MILK DISTRICT DEVELOPMENT
Some residents in Orlando’s Milk District neighborhood are worried a new developer and his shiny new duplexes will raise rents in what has been an affordable neighborhood.
But while these new duplexes may attract other developers, the gentrification surrounding the Milk District is part of a city-wide process that’s hard to stop. Generally, gentrification is when wealthier people come into an urban neighborhood, bringing with them changes in rent, property values and the district’s character. Whether this is negative or a positive is a subject of perpetual debate among academics and urban planners.
Susan Greenbaum, a professor from the University of South Florida, says part of the problem in Orlando is the foreclosure crisis pushed the cost of housing up, forcing many people to rent, which created a demand for affordable housing. The majority of renters in the metro Orlando area are considered “rent burdened” because they spend more than 30 percent of their income on household costs, a 2015 Harvard study shows.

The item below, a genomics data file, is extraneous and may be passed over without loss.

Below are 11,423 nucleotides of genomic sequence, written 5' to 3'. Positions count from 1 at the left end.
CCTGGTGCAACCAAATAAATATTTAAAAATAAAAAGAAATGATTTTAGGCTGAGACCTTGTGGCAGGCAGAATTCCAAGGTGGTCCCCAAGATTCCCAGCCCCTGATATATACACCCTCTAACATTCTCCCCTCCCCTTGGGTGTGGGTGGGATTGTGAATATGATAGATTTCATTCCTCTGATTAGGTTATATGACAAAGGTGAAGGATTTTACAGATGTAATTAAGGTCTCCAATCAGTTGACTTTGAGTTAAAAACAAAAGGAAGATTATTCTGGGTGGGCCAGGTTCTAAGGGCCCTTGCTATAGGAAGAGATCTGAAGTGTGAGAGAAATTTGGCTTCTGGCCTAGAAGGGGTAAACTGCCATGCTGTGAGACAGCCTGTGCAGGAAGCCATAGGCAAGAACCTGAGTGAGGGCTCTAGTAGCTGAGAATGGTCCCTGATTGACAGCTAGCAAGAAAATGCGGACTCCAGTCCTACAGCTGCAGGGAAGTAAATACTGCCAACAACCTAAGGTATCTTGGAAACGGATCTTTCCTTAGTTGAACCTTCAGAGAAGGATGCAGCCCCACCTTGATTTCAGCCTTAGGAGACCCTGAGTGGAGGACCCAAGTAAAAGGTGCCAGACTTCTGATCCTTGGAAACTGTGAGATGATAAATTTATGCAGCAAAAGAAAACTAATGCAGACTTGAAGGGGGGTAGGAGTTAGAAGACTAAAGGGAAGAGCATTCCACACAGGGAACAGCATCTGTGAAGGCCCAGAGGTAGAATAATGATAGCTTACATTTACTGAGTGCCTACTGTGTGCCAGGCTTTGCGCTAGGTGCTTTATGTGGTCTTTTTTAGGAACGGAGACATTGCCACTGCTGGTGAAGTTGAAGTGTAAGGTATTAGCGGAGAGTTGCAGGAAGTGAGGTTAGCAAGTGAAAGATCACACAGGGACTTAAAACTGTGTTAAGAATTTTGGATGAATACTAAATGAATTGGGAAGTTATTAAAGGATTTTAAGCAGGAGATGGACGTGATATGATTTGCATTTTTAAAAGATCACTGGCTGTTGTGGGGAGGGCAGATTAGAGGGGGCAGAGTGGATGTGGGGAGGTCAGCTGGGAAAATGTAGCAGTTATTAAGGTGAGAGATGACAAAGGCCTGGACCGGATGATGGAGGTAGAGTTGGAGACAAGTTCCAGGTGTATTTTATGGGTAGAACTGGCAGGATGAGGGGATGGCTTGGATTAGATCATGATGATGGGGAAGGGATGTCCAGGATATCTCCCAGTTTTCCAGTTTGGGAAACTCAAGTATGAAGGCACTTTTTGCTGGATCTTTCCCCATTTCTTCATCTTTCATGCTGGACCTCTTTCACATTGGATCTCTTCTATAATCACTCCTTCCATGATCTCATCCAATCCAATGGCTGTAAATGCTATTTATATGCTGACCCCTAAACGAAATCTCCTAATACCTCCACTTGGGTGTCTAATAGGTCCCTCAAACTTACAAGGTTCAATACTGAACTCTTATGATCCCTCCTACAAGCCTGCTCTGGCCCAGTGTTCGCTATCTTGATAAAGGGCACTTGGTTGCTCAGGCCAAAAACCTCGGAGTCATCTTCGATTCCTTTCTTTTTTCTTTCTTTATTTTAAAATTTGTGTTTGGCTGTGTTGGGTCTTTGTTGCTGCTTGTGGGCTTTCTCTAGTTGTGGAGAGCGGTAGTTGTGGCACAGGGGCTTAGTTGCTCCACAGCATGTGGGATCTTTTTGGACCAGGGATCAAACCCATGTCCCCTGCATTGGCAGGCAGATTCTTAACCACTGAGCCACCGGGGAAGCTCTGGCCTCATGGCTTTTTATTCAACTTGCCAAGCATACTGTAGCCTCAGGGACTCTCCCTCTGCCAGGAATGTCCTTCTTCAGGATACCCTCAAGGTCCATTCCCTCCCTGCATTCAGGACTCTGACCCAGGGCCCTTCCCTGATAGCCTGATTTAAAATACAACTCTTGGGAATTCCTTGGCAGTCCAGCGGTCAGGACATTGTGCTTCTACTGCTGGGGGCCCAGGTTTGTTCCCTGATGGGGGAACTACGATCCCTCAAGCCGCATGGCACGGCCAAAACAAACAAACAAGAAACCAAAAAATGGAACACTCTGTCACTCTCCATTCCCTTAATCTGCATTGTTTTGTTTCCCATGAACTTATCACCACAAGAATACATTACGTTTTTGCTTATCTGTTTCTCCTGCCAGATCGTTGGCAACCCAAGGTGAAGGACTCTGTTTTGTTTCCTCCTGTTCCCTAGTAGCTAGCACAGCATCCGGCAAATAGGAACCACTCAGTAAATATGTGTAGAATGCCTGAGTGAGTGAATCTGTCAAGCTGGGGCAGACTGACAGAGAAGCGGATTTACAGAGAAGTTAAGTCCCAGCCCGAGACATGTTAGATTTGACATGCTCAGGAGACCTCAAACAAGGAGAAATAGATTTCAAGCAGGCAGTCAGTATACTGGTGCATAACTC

And it shouldn’t surprise anyone that it’s happening, says Julian Chambliss, a history professor at Rollins College. Chambliss says when he came here in 2003, there was a huge push from the city to get people to live in downtown Orlando, which encouraged this type of growth. People who couldn’t afford living in neighborhoods like Lake Eola or Thornton Park, just moved a block over into the Milk District. Chambliss says it’s easy to want to blame this developer, but he’s just a sign of the process working.
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